Moisés Ville is a small, remote Argentine village, some six hundred kilometers northwest of Buenos Aires. Today, as Javier Sinay describes in his intriguing blend of history, true crime, and family memoir, it is a dusty remnant of a once-thriving Jewish community, where in the last century there were four synagogues, an active teacher education center, and numerous other Jewish institutions.
How Moisés Ville (or Moisevishe, as it was called by its inhabitants) came to be regarded as the Jerusalem of South America and why it declined are part of the complex story Sinay weaves out of the fragmentary documents he uncovers, the many people he speaks to, and above all, the writings of his great-grandfather.
The Jewish community in Argentina is the sixth largest in the world. Sinay’s main thrust is uncovering the truth behind nearly forgotten tragic deeds that occurred over a century ago in this community. The story, as Sinay discovers, is as much the story of his family as it is the unraveling of a complex history of a remote town. And it is also his own story, he finds.
In the 1890s, a group of Jews from Eastern Europe were drawn to this remote South American place under dubious circumstances. After initial trauma and suffering, the surviving pioneers managed to found a thriving community supported by Baron De Hirsch’s Jewish Colonization Association that then attracted others. Its subsequent history is shadowed, however, by dark deeds — a series of murders of the Jewish settlers — that marred the flourishing community in Moisés Ville. Why the killings occurred and how many exactly happened are part of the mystery Sinay tries to uncover.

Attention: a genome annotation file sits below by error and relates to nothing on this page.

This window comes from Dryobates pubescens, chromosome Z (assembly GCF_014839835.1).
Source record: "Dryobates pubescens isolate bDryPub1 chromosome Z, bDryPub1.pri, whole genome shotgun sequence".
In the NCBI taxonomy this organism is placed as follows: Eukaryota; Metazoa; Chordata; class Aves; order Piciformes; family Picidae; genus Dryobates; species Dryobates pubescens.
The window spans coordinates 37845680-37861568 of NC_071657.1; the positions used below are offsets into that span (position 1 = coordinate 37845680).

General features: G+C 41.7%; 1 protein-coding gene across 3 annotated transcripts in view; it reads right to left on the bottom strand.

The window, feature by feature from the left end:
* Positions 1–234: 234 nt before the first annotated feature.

Sinay was spurred to his quest when he came into possession of writings by his great-grandfather Mijl (Miguel) Hacohen Sinay, about whom he knew little. He learns that his ancestor was a journalist, teacher, and archivist for the Argentine branch of YIVO, of some note in his day. Mijl Sinay devoted many years to documenting a series of crimes that afflicted Moisés Ville at the turn of the last century and preserving the history of the place where he spent a few years of his youth. His father, Rabbi Mordejai (Mordechai) Reuben Hacohen Sinay, was one of two rabbis in the town in the 1890s. After a falling out with local officials of the JCA, Mordejai Reuben and his family left town and moved to Buenos Aires. Mijl became the founder of the first Yiddish newspaper in Argentina. But the pull of the town was strong for Mijl, as well as for Javier.
Little by little Javier comes to understand what Moisés Ville stood for and the significance of the murders his great grandfather attempted to document. In the process, he reclaims some of his family’s lost Yiddishkeit and reforges connections to branches of his family. The conclusions Javier comes to about the events in Moisés Ville underline the ways history is a question of perspective and context. When he wrote about the murders in Moisés Ville in 1947, Mijl Sinay was memorializing the victims of the Holocaust as much as the victims in turn-of-the-century Argentina, just as Javier Sinay’s book memorializes his great-grandfather as much as it tells the story of this once-thriving community and its mixed past of dark and light.